A NSW CORONER’S inquest into the deaths arising from quad bike accidents has just been released, providing numerous recommendations to improve safety.
Deputy State Coroner Magistrate Sharon Freund has recommended a safety rating system for quads and side-by-sides, as well as introducing Australian Standards for manufacture, design and mandatory training.
Other recommendations from Magistrate Freund include banning children under 16 from operating adult sized quads or side-by-sides and developing an Australian Standard for helmets used with quads.
Magistrate Freund could not determine the effectiveness of crush protection devices, though she did recommend SafeWork NSW, SafeWork Australia, and the manufacturers of Quadbar and Lifeguard crush protection devices collaborate to conduct independent study to assess their effectiveness.
Managing director of Quadbar and member of the Australian Quad Distributors Association, John Robertson said the doubt over determining the effectiveness of crush protection devices in terms of operator separation remains because every situation is different.
Mr Robertson also welcomed the Coroner’s recommendation to prohibit children under 16 operating adult sized machinery and is also working on releasing a helmet specifically designed for quad use.
The helmet is much lighter than a motorcycle helmet, which is “much more suitiable for agricultural use,” Mr Robertson said.
The Federal Chamber of Automotive Industries (FCAI) has previously said in a press release dated October 1, it is “interested in the development of a star rating for ATVs and SSVs that provides consumers with real-world information about the safety and comparative performance of a vehicle. ATVs, in particular, require correct use and some active riding to maximise safety and performance.”
The FCAI also criticised the star rating system proposed by the University of NSW Traffic and Road Safety team because it believes the tests do not relate to real world data. It cannot accurately inform quad and side-by-side customers about the relative safety of one vehicle versus another.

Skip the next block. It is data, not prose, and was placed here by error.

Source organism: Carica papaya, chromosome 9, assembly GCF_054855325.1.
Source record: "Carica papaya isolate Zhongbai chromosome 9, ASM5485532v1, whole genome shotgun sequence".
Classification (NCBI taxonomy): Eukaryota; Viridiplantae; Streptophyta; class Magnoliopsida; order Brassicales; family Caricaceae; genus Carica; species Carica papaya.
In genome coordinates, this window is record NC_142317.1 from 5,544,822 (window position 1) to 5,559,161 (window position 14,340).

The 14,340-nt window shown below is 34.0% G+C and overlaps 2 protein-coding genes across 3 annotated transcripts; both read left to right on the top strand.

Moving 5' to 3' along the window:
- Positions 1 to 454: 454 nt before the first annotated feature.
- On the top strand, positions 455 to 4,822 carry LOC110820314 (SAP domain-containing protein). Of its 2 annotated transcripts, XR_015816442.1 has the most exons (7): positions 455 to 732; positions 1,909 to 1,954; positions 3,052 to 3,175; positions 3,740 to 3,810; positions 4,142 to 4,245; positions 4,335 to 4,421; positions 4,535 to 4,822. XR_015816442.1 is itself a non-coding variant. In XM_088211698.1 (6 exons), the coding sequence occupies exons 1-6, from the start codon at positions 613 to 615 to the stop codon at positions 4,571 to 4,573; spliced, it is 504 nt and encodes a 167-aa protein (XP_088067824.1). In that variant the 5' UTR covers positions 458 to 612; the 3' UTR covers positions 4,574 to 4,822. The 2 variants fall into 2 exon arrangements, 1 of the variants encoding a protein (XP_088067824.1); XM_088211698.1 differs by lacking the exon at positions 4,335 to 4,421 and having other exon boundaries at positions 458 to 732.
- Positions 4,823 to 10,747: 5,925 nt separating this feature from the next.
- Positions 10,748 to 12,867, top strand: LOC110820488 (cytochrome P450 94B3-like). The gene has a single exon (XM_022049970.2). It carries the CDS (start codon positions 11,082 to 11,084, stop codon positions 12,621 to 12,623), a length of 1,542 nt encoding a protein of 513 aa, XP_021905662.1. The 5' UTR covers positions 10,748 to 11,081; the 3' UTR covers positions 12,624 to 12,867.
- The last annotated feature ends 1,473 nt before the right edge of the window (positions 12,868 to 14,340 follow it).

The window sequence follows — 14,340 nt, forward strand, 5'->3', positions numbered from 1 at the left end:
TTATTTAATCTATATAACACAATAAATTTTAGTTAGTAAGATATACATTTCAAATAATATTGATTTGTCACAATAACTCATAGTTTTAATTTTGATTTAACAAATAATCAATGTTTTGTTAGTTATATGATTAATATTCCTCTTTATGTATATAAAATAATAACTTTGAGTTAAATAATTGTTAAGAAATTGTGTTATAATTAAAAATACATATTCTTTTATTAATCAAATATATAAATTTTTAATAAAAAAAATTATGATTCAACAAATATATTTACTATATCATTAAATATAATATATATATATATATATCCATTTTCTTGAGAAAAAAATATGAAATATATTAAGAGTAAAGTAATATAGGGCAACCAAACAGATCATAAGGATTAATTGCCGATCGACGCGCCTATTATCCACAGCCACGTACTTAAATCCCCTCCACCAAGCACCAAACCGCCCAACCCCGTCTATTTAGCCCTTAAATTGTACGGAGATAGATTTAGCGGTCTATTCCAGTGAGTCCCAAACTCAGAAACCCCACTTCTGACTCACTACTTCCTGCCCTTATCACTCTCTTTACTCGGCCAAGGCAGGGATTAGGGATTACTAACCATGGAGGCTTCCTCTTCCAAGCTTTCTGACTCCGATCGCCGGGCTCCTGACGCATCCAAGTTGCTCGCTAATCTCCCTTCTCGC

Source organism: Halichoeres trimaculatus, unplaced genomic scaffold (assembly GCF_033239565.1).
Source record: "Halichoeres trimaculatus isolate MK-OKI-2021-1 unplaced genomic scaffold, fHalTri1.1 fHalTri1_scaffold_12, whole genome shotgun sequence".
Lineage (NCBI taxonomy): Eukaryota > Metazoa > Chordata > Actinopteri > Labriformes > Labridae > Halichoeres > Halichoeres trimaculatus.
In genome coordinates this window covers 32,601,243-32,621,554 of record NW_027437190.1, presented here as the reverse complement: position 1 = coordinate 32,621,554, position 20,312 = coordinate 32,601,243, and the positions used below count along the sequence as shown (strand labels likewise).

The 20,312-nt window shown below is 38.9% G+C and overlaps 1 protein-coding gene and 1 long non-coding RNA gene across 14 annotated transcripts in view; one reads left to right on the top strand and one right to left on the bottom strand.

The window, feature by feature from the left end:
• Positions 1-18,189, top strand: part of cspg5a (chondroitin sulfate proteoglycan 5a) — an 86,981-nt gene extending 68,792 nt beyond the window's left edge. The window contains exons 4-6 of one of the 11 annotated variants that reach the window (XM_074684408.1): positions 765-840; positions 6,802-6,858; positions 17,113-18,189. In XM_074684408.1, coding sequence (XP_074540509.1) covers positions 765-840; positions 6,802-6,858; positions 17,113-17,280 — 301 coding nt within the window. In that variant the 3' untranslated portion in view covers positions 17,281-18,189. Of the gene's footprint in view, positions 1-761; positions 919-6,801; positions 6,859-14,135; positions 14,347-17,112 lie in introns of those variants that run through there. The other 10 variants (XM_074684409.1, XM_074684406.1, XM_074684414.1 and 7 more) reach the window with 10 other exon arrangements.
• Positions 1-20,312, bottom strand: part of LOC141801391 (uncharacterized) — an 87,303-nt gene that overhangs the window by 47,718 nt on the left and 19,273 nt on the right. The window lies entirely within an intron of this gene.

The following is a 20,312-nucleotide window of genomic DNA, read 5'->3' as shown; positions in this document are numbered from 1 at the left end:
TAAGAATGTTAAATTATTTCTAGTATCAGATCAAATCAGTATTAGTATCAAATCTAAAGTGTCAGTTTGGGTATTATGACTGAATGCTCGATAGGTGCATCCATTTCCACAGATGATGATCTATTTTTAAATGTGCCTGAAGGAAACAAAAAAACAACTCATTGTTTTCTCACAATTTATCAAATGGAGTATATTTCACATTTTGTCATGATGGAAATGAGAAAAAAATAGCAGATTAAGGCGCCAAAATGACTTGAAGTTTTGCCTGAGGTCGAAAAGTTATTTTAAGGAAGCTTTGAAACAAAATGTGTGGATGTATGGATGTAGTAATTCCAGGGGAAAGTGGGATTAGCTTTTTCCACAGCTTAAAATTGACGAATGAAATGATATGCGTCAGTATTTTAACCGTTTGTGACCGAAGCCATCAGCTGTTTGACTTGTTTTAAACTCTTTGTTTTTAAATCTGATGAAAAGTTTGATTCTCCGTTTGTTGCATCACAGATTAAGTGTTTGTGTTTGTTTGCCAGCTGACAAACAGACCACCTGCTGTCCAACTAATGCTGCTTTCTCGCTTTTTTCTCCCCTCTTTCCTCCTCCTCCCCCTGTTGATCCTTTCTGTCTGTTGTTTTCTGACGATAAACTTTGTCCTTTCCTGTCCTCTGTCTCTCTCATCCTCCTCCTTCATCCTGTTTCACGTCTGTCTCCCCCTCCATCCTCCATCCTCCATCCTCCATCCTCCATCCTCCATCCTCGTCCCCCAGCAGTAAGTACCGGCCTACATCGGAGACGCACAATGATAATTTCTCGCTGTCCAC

The FCAI has also previously welcomed recommendations from the QLD Coroner’s Inquest into ATV Safety delivered August 3, and has set aside funding for advertising and education, which is expected to be combined with a SafeWork NSW public media campaign to increase awareness on the risks of unsafe quad and side-by-side operation.
Executive Director of SafeWork NSW Peter Dunphy said SafeWorkNSW is currently reviewing the findings alongside the University of NSW Transport and Road Safety quad bike crash performance project recommendations.
“Initiatives recommended in the research report were considered as part of the NSW and QLD Coronial Inquiries into quad bike deaths,” Mr Dunphy said.
“The research recommendations and outcomes of the coronial findings have the potential to lead to major improvements in quad bike design and safety.
“The NSW Government and SafeWork NSW remain committed to working with the agricultural industry and other work health and safety jurisdictions to make major inroads into reducing the unacceptable levels of quad bike deaths in our community.”
There have been over 200 quad related deaths in Australia since 2001, including 18 in 2015 alone.
Approximately two-thirds of these deaths have occurred on farms.
Major trauma from quads and side-by-sides have almost doubled from 26 in 2010 to 51 in 2012.
More to come.